Spare me the Santa Claus mythos or the Senator Gadfly mythos.
Sorry this is so long, but as you can see, I had a lot to say and prove. I vote we try to improve on the ACA and for Hillary. Just sayin’.
Mea culpas go to any one whose work I over quoted. I love fair use but I also loved what you wrote. I quoted and cited you. Just sayin’.
What’s on your reading and blogging list today?
Posted: August 8, 2015 Filed under: morning reads, Republican politics, U.S. Politics, Women's Rights | Tags: culture of misogyny, Donald Trump, Erick Erickson, Megyn Kelly, Paul Krugman, Red State, Republican Debate
I’d love to be able to transport myself to a beautiful, peaceful place and isolate myself from current events. The reality of what is happening to our politics as our country devolves into a place where mass shootings are common, racism, xenophobia, and misogyny run rampant, income inequality is destroying the economy, and and the environment is rapidly deteriorating is just too much. I feel emotionally overwhelmed by it all.
At times, it’s easy to laugh at the insanity of today’s Republican Party and the complete incompetence of the mainstream media, but today the ugliness of what’s happening makes me feel like crying. Is there anything that can be done to turn this devolution of our country around?
I guess I reached the breaking point when I came home last night to the news that Republican presidential candidate(!) Donald Trump had attacked Fox News reporter Megyn Kelly by suggesting her questions to him during the debate on Thursday night were “mean” because she was menstruating. Can this really be happening?
Philip Rucker at The Washington Post: Trump says Fox’s Megyn Kelly had ‘blood coming out of her wherever.’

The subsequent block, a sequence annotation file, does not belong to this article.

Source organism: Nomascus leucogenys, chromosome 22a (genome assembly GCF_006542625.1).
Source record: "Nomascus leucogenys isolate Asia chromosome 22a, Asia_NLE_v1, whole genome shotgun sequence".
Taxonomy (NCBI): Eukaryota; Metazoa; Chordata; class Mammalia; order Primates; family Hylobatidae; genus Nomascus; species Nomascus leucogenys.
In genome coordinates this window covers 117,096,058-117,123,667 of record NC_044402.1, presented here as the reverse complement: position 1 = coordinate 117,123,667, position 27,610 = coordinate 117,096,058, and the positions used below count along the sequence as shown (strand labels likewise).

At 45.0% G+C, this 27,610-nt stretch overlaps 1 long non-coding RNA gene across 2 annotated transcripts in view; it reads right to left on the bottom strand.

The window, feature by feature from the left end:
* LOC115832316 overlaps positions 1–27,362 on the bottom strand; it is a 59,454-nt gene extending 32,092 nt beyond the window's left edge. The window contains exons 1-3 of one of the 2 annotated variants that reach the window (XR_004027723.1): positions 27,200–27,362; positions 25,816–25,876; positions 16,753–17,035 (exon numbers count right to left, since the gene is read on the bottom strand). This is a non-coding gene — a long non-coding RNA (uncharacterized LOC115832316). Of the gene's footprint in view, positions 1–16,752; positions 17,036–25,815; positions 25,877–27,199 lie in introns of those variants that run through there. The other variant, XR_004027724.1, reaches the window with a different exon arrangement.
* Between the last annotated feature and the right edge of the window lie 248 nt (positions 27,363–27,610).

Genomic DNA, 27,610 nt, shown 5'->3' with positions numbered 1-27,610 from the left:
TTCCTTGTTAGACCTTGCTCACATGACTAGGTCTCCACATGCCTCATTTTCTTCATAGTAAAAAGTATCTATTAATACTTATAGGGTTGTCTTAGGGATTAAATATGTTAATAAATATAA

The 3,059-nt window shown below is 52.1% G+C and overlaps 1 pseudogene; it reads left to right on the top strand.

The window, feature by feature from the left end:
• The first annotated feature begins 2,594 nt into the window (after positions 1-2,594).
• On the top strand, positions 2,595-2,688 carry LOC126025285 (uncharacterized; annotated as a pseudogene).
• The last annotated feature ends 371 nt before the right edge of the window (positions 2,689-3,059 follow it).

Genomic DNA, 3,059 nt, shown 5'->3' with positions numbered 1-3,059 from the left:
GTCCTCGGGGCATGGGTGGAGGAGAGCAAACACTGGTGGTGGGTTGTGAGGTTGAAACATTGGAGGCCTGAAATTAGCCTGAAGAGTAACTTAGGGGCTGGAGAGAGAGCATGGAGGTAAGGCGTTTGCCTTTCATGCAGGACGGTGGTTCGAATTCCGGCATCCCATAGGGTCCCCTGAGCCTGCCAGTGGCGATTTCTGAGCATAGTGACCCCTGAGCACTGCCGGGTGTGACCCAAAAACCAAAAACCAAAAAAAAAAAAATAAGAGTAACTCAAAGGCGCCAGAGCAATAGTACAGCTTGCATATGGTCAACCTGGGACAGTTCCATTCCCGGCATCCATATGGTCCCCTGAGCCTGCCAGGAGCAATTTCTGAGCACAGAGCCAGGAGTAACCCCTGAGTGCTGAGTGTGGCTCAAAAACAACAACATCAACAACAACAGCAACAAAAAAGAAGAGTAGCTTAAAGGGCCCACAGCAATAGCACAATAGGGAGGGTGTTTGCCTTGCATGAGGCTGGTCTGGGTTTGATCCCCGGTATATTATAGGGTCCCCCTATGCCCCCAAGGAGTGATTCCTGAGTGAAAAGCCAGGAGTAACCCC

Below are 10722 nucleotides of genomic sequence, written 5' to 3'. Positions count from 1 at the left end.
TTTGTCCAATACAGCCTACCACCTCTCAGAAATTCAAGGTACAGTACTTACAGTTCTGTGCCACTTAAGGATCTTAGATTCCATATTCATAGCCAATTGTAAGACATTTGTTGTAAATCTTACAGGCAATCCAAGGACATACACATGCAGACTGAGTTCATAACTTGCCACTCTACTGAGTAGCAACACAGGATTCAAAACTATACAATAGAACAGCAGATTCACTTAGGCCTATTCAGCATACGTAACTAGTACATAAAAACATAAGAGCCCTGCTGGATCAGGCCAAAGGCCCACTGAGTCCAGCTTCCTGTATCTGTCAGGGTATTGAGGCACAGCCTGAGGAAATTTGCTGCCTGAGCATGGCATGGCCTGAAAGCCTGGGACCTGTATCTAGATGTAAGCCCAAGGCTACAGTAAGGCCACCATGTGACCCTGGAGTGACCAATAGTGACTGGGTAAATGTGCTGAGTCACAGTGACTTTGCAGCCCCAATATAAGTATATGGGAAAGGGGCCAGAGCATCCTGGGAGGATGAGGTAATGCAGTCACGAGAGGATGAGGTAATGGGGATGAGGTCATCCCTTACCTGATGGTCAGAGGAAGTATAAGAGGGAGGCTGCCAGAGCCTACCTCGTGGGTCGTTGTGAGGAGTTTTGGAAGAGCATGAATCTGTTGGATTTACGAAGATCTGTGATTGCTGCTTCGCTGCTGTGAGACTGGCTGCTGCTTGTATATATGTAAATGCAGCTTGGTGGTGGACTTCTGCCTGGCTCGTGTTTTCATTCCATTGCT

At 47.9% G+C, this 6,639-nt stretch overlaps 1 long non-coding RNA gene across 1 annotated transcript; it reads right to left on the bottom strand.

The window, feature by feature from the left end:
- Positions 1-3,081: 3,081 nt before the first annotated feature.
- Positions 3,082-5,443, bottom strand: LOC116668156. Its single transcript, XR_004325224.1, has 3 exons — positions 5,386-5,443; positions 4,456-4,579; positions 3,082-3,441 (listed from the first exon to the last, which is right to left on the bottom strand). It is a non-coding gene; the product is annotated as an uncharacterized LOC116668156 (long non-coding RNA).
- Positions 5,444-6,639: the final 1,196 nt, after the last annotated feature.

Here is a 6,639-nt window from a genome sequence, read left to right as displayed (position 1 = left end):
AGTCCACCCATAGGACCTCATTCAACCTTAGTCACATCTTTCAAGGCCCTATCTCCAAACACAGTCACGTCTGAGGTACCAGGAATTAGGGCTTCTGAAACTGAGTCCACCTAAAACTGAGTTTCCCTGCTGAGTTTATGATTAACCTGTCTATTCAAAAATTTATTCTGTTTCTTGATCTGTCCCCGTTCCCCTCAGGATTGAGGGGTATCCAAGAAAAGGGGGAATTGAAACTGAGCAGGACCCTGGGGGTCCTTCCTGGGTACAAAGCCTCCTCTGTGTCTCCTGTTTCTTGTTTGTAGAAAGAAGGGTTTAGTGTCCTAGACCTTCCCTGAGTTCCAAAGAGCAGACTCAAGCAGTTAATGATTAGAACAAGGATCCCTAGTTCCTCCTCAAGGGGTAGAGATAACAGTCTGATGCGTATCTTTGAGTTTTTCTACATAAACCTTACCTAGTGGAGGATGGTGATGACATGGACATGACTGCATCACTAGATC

Republican presidential candidate Donald Trump said Friday night that Fox News Channel anchor Megyn Kelly “had blood coming out of her eyes” when she aggressively questioned him during Thursday’s presidential debate.
“She gets out and she starts asking me all sorts of ridiculous questions,” Trump said in a CNN interview. “You could see there was blood coming out of her eyes, blood coming out of her wherever. In my opinion, she was off base.” ….
In Thursday’s debate, Kelly questioned Trump over his history of offensive statements about women.
Calling in to CNN for a 30-minute interview on Friday night with Don Lemon, Trump hurled insults at Kelly, calling her a “lightweight,” and bashed her co-moderators, Chris Wallace and Bret Baier, as well as other Fox talent.
“I just don’t respect her as a journalist,” Trump said of Kelly. “I have no respect for her. I don’t think she’s very good. I think she’s highly overrated.”
Trump said he is considering skipping the next debate hosted by Fox News Channel, scheduled for January in Iowa, because he believes he was treated unfairly by the network’s moderators.
This pathetic excuse for a human being has been leading the national polls in the race for the GOP nomination for more than a month!
Oliver Willis writes: Trump: Megyn Kelly Asked Tough Questions Because She Was On Her Period.
Donald Trump, the Republican presidential front runner, suggested that Fox News anchor Megyn Kelly asked him tough questions because she was on her period.